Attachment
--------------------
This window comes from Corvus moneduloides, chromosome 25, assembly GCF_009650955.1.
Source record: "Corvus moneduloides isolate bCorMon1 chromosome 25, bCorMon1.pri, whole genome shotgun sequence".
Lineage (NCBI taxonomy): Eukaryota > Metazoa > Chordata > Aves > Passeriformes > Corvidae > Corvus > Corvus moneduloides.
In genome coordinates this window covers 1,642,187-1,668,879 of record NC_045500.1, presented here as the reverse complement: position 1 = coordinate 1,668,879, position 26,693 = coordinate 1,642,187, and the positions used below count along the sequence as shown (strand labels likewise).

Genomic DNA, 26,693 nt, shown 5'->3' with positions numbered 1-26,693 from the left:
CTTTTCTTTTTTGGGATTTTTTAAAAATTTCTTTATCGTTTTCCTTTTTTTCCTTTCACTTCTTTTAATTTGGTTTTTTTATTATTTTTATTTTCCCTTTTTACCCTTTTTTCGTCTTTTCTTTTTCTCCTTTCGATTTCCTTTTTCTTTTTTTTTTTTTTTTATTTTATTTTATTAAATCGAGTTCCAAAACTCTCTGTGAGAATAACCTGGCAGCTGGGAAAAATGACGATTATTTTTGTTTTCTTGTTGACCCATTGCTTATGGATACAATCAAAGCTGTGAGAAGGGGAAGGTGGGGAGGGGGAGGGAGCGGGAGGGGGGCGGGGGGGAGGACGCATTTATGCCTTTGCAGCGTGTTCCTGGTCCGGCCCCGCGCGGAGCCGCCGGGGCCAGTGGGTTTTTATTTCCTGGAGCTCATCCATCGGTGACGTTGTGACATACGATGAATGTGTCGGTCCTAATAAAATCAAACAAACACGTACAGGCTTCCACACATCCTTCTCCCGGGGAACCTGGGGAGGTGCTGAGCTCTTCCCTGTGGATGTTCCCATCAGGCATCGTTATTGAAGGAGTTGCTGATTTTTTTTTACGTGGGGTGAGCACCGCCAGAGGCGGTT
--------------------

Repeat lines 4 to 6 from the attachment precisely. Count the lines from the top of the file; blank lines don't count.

In genome coordinates this window covers 1,642,187-1,668,879 of record NC_045500.1, presented here as the reverse complement: position 1 = coordinate 1,668,879, position 26,693 = coordinate 1,642,187, and the positions used below count along the sequence as shown (strand labels likewise).

Genomic DNA, 26,693 nt, shown 5'->3' with positions numbered 1-26,693 from the left:
CTTTTCTTTTTTGGGATTTTTTAAAAATTTCTTTATCGTTTTCCTTTTTTTCCTTTCACTTCTTTTAATTTGGTTTTTTTATTATTTTTATTTTCCCTTTTTACCCTTTTTTCGTCTTTTCTTTTTCTCCTTTCGATTTCCTTTTTCTTTTTTTTTTTTTTTTATTTTATTTTATTAAATCGAGTTCCAAAACTCTCTGTGAGAATAACCTGGCAGCTGGGAAAAATGACGATTATTTTTGTTTTCTTGTTGACCCATTGCTTATGGATACAATCAAAGCTGTGAGAAGGGGAAGGTGGGGAGGGGGAGGGAGCGGGAGGGGGGCGGGGGGGAGGACGCATTTATGCCTTTGCAGCGTGTTCCTGGTCCGGCCCCGCGCGGAGCCGCCGGGGCCAGTGGGTTTTTATTTCCTGGAGCTCATCCATCGGTGACGTTGTGACATACGATGAATGTGTCGGTCCTAATAAAATCAAACAAACACGTACAGGCTTCCACACATCCTTCTCCCGGGGAACCTGGGGAGGTGCTGAGCTCTTCCCTGTGGATGTTCCCATCAGGCATCGTTATTGAAGGAGTTGCTGATTTTTTTTTACGTGGGGTGAGCACCGCCAGAGGCGGTT